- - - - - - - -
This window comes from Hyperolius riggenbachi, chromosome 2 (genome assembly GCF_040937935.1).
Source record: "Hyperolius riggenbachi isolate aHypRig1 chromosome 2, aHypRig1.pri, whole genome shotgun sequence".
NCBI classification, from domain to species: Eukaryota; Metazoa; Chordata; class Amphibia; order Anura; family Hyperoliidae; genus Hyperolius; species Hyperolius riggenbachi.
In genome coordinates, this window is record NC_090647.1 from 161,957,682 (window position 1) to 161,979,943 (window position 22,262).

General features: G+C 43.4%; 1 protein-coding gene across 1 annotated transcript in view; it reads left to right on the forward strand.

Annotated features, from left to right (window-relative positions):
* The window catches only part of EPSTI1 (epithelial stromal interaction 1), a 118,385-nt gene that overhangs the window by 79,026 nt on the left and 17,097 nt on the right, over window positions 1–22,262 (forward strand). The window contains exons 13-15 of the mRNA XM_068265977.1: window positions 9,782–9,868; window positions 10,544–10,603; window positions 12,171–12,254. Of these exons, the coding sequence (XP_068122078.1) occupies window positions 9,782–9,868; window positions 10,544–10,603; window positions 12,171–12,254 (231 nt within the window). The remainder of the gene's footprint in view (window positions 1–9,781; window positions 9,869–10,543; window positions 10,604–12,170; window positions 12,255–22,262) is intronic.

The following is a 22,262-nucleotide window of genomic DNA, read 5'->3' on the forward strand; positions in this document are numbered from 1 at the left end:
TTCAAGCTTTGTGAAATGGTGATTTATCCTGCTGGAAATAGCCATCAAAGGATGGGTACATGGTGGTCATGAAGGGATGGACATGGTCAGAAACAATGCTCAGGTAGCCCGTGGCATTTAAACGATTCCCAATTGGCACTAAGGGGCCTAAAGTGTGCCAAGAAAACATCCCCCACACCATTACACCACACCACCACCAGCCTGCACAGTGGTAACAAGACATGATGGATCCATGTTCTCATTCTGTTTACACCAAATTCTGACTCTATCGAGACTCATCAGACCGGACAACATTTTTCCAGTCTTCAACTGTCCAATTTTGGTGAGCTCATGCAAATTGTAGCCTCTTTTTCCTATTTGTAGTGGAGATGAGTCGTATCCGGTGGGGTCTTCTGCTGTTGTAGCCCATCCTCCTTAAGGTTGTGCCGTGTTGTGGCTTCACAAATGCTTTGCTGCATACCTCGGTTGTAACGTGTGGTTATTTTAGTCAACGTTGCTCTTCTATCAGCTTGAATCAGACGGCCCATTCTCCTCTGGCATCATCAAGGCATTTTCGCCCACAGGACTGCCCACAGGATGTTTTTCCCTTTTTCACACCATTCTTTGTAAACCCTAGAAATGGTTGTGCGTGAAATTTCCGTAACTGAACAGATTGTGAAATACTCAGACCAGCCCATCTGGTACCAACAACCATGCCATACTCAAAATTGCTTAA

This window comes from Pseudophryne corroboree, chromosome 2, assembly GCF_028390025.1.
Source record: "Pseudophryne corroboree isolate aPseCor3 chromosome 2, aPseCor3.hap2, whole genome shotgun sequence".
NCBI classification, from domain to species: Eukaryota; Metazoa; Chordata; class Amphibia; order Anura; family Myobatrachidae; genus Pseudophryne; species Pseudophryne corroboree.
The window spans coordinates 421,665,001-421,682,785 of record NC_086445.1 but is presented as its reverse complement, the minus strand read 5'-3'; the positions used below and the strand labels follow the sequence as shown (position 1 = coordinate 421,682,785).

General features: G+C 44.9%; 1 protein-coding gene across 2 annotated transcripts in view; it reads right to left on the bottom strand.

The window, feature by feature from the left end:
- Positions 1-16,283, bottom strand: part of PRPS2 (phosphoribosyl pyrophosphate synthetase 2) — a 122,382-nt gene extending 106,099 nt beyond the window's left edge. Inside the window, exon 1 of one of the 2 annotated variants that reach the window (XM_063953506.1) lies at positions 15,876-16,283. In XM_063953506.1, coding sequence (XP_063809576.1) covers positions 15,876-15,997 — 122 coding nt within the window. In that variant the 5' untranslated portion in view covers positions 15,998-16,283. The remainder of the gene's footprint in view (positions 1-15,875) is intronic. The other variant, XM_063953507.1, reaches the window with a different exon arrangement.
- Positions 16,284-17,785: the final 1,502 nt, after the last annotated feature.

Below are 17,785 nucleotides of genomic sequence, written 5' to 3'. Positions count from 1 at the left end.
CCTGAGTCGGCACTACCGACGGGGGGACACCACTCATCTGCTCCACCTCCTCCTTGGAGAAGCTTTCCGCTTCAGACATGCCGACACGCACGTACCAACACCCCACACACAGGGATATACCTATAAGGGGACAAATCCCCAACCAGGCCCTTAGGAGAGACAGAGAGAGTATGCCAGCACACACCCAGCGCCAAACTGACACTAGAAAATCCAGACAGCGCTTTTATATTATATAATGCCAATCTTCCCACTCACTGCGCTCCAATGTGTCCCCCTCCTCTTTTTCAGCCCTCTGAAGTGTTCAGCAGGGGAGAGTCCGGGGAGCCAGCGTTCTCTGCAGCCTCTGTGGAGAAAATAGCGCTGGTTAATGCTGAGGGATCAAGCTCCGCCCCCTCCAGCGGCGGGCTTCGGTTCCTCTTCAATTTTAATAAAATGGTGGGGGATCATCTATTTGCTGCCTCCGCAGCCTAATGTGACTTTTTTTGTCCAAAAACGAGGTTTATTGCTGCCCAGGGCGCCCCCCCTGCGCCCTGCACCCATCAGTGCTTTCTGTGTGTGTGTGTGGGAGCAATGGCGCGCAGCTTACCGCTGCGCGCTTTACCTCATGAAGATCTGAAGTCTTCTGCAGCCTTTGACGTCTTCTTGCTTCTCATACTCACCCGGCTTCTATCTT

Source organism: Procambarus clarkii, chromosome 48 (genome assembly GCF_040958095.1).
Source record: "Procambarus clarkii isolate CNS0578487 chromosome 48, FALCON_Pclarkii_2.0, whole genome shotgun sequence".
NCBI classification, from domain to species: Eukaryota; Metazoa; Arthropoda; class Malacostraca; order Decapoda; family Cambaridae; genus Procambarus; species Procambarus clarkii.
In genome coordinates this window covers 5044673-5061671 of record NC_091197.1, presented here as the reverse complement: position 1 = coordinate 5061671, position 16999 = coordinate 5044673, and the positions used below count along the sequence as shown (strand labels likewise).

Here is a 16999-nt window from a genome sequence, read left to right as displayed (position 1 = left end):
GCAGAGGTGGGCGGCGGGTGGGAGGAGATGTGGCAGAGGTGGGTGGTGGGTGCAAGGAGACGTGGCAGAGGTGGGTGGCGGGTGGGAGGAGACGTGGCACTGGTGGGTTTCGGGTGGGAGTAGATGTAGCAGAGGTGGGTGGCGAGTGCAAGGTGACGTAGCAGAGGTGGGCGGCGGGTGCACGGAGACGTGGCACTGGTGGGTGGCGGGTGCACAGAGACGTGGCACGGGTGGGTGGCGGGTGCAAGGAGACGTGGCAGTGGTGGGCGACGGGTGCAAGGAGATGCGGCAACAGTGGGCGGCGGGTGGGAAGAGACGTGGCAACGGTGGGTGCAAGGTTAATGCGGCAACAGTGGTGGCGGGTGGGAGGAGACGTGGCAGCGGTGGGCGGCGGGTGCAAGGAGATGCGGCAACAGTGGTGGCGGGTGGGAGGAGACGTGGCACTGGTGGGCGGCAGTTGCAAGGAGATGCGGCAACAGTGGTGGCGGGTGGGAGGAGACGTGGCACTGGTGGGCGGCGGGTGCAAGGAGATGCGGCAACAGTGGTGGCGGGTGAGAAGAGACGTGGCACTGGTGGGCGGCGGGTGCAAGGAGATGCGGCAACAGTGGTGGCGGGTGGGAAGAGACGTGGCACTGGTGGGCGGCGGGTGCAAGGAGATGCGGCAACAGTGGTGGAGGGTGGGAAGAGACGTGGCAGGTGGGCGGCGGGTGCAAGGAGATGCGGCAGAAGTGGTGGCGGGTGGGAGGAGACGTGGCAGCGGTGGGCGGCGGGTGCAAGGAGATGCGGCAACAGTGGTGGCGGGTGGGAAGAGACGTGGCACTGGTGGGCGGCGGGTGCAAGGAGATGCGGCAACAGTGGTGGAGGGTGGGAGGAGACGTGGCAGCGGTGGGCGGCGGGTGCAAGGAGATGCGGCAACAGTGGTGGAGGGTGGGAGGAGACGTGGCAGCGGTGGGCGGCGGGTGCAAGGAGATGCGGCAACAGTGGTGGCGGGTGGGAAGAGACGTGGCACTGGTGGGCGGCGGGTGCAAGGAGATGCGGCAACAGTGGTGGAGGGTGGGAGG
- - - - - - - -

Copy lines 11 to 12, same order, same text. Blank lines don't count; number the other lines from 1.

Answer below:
Source record: "Pseudophryne corroboree isolate aPseCor3 chromosome 2, aPseCor3.hap2, whole genome shotgun sequence".
NCBI classification, from domain to species: Eukaryota; Metazoa; Chordata; class Amphibia; order Anura; family Myobatrachidae; genus Pseudophryne; species Pseudophryne corroboree.